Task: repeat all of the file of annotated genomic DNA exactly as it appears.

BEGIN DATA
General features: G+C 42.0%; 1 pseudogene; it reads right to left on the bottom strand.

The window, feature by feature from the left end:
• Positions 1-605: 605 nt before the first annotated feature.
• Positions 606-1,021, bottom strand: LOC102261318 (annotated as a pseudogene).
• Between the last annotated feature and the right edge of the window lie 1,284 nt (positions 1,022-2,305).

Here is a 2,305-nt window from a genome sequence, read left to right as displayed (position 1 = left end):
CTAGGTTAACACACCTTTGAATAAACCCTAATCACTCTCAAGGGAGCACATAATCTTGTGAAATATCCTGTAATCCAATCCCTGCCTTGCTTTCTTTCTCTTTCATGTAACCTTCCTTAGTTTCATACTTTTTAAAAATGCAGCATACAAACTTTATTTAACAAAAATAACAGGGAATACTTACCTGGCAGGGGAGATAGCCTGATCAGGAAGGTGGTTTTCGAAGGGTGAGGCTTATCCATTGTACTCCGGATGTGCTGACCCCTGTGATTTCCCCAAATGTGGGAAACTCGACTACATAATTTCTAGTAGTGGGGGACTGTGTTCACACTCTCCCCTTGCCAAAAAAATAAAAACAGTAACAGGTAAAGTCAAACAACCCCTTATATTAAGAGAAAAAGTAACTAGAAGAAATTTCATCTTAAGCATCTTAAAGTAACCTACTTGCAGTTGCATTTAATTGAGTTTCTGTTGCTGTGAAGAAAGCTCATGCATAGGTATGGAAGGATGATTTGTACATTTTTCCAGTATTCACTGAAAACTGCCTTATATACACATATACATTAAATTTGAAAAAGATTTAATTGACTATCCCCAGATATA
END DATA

General features: G+C 42.0%; 1 pseudogene; it reads right to left on the bottom strand.

The window, feature by feature from the left end:
• Positions 1-605: 605 nt before the first annotated feature.
• Positions 606-1,021, bottom strand: LOC102261318 (annotated as a pseudogene).
• Between the last annotated feature and the right edge of the window lie 1,284 nt (positions 1,022-2,305).

Here is a 2,305-nt window from a genome sequence, read left to right as displayed (position 1 = left end):
CTAGGTTAACACACCTTTGAATAAACCCTAATCACTCTCAAGGGAGCACATAATCTTGTGAAATATCCTGTAATCCAATCCCTGCCTTGCTTTCTTTCTCTTTCATGTAACCTTCCTTAGTTTCATACTTTTTAAAAATGCAGCATACAAACTTTATTTAACAAAAATAACAGGGAATACTTACCTGGCAGGGGAGATAGCCTGATCAGGAAGGTGGTTTTCGAAGGGTGAGGCTTATCCATTGTACTCCGGATGTGCTGACCCCTGTGATTTCCCCAAATGTGGGAAACTCGACTACATAATTTCTAGTAGTGGGGGACTGTGTTCACACTCTCCCCTTGCCAAAAAAATAAAAACAGTAACAGGTAAAGTCAAACAACCCCTTATATTAAGAGAAAAAGTAACTAGAAGAAATTTCATCTTAAGCATCTTAAAGTAACCTACTTGCAGTTGCATTTAATTGAGTTTCTGTTGCTGTGAAGAAAGCTCATGCATAGGTATGGAAGGATGATTTGTACATTTTTCCAGTATTCACTGAAAACTGCCTTATATACACATATACATTAAATTTGAAAAAGATTTAATTGACTATCCCCAGATATA